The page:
Filling open minds
Hendra’s mother, like most women of her age, never went to school and calls herself, without the slightest embarrassment ‘illiterate’. She sits on the steps of her house, this illiterate person, with the doves cooing over her head: a wiry women, with no ounce of spare flesh, and cheekbones like small boulders under the skin, smiling the lurid purple smile of the dedicated betel-chewer.
She is totally unpractised in the art of introspection. Like most peasant women, she can chat happily for hours about things that are happening around her and about other people. But questions to do with her own thoughts and feelings are a novelty.
She squints in concentration, as if she were trying to interpret the emotions of a stranger. The furnishings of the Western mind, clogged with facts, factoids and fictions, layered with hypocrisies, and so clouded by past and future that the present hardly exists, do not encumber hers, which seems weightless by comparison, and roomy, so that she must hunt about inside like a housewife suddenly asked to find traces of her own footprints on a clean floor.
Finally she answers my question. ‘No. Not being able to read or write has never made any difficulties in my life. No…’ she shakes her head, ‘I never wanted to go to school.’
Had she ever felt, well, inferior, left out, because of being illiterate? ‘No, why should I? No-one else could read or write then. None of the women I grew up with can.’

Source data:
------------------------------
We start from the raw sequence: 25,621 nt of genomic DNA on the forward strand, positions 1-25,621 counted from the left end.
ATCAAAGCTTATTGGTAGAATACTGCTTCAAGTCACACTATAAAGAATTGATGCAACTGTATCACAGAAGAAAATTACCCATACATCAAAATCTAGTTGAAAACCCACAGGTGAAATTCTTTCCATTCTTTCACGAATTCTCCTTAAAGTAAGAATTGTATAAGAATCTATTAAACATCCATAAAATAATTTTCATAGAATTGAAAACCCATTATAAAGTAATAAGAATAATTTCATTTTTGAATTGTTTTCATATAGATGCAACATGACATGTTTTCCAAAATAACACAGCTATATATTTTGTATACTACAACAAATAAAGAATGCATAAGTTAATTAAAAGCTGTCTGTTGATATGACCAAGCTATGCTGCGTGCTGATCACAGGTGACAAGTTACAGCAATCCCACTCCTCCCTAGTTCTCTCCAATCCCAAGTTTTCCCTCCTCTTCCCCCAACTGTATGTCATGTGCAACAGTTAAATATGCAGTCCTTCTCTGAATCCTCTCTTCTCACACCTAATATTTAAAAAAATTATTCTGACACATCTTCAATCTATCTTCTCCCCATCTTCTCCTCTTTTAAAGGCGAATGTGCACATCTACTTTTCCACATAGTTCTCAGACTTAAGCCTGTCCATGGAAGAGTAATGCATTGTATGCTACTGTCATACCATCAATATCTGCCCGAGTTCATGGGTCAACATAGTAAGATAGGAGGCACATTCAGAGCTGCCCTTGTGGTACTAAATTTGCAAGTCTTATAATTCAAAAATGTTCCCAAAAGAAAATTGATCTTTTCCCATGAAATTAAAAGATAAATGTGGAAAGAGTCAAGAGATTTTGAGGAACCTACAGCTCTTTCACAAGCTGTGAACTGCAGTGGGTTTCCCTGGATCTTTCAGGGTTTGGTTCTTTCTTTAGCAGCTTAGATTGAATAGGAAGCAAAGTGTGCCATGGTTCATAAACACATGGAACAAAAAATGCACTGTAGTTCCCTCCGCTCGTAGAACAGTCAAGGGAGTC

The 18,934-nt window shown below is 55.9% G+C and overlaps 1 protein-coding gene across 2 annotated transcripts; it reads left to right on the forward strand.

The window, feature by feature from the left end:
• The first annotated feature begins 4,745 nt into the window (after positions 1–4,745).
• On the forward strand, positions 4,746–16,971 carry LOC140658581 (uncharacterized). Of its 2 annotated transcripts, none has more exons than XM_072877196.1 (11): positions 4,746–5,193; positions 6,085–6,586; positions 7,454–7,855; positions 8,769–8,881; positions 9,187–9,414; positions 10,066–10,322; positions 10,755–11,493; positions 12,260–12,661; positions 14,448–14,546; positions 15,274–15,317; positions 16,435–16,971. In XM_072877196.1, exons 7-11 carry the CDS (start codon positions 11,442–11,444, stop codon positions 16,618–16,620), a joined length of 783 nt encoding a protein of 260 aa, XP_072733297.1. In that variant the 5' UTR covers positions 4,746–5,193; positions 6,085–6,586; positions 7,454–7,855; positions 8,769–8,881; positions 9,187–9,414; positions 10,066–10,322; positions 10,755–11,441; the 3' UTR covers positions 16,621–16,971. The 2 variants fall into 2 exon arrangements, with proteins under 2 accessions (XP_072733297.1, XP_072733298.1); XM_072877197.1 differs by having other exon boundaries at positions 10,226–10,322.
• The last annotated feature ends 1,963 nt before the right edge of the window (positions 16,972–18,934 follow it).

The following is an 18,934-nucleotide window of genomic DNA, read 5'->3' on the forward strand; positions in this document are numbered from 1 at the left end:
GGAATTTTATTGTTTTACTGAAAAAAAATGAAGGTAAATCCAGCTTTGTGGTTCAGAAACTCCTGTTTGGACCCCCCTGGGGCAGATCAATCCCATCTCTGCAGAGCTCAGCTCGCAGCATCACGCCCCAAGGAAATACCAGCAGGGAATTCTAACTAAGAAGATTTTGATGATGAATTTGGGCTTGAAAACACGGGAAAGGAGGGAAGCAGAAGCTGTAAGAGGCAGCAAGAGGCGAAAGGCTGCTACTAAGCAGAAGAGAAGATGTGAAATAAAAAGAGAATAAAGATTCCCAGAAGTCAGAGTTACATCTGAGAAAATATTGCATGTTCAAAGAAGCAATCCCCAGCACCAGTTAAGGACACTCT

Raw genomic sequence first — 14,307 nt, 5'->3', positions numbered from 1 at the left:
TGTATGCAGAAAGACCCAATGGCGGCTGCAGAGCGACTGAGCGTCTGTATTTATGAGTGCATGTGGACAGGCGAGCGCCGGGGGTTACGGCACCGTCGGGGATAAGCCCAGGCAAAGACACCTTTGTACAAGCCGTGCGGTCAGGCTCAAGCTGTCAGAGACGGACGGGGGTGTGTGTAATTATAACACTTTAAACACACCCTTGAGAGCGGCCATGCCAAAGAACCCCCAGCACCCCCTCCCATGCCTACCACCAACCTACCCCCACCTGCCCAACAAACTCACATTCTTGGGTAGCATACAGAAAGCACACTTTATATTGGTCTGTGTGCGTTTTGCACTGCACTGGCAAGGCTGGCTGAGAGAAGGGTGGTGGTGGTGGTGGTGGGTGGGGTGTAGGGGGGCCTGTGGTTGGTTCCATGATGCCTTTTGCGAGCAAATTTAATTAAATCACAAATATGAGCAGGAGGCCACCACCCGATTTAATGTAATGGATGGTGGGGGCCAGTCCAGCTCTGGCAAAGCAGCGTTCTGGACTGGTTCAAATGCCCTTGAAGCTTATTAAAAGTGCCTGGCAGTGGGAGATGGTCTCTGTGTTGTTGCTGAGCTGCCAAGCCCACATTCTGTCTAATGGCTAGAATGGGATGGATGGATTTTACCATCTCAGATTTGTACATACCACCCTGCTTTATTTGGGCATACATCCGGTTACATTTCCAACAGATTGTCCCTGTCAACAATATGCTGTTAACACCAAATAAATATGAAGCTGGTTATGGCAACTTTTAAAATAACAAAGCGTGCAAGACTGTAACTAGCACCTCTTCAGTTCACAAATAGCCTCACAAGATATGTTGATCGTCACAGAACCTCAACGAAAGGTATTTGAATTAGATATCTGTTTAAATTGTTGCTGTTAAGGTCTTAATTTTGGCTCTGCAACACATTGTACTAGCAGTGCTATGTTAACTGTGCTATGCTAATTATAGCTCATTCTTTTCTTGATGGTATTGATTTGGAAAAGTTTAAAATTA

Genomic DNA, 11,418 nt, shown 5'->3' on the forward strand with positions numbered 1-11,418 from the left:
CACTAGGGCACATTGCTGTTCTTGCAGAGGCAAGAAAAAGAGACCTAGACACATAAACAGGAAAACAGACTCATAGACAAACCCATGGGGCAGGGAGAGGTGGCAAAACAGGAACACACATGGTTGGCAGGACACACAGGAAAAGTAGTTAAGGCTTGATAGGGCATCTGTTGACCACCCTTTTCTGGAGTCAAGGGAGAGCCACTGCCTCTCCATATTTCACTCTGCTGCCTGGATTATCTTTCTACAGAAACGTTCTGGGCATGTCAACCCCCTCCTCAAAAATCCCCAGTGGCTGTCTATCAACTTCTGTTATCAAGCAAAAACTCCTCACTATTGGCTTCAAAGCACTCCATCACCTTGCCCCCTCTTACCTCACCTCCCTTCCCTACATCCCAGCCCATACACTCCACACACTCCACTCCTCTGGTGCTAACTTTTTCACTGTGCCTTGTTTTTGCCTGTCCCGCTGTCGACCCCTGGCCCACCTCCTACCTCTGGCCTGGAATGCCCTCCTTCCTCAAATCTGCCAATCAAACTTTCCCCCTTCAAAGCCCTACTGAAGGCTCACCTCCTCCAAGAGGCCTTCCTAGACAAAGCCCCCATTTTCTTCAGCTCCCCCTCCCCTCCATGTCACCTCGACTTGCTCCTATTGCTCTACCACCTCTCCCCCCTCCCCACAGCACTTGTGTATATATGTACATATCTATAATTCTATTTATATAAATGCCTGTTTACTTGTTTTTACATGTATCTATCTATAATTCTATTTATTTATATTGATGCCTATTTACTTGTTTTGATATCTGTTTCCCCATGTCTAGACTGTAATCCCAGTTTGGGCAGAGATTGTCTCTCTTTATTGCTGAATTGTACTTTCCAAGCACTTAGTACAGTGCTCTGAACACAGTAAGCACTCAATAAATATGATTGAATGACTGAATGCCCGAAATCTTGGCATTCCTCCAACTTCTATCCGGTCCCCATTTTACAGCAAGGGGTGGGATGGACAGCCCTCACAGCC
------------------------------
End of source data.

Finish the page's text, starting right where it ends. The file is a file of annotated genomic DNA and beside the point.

Well, does she feel the lack now, with literate daughters? Another shake of the head. Was it difficult, not being able to help with their homework? ‘But I did,’ she says. ‘I was angry with them if they didn’t do it.’
Everyone laughs. What pointless questions this visitor asks. This is just the way of things, they all know that. Older women have white hair, wrinkles and cannot read, younger women have black hair, no wrinkles and can read. It is natural.
Well then, if she were in her daughters’ place now, would she like to learn to read? She nods, of course. And how does she think that ability would change her life? She looks puzzled for a moment, aware that there ought to be an answer to this because, otherwise, why would the government be teaching her daughters? But she can’t think of it and, shrugging politely, she goes off to make tea.
Certainly Hendra, Titik and Ambar, after leaving school, could lead their daily lives without ever needing to read or write again. Their particular village is innocent of letters; there are no books or documents, or even road signs. And literacy has no obvious use in the rice fields or the cigarette factory. Indeed, the only printed matter for miles around appears on the village gates in the form of governmental exhortations to greater patriotism, harder work, cleaner living and smaller families. After constant exposure to this, it is hard to avoid a certain envy of the illiterate, her mind gloriously uncluttered by slogans that are, like most slogans, actual impediments to thought.
When she comes back with the tray of glasses she says, smiling with satisfaction at having solved the riddle, that reading and writing are modern, and these are modern times.
Hendra, handing round the tea, smiles in pleased agreement. ‘That’s right,’ she says, ‘it is modern. Like the pipes that go from the hole in the ground.’
Everyone laughs again, though they avoid comment. Instead, Hendra’s mother launches into praise of modern medicines, the ones she can get at the clinic. They are so easy compared to the days when she had to make her own brews: searching for plants, chopping them, pounding them, boiling them. How much easier to have an injection.
But did they work, those herbal medicines? Oh, yes, they worked. She sometimes buys them still, at the market. But the injections – so easy.
And learning to read and write is not so easy, is that it?
Hendra and her mother splutter into their hands and the air vibrates with unspoken words: nor so useful, either.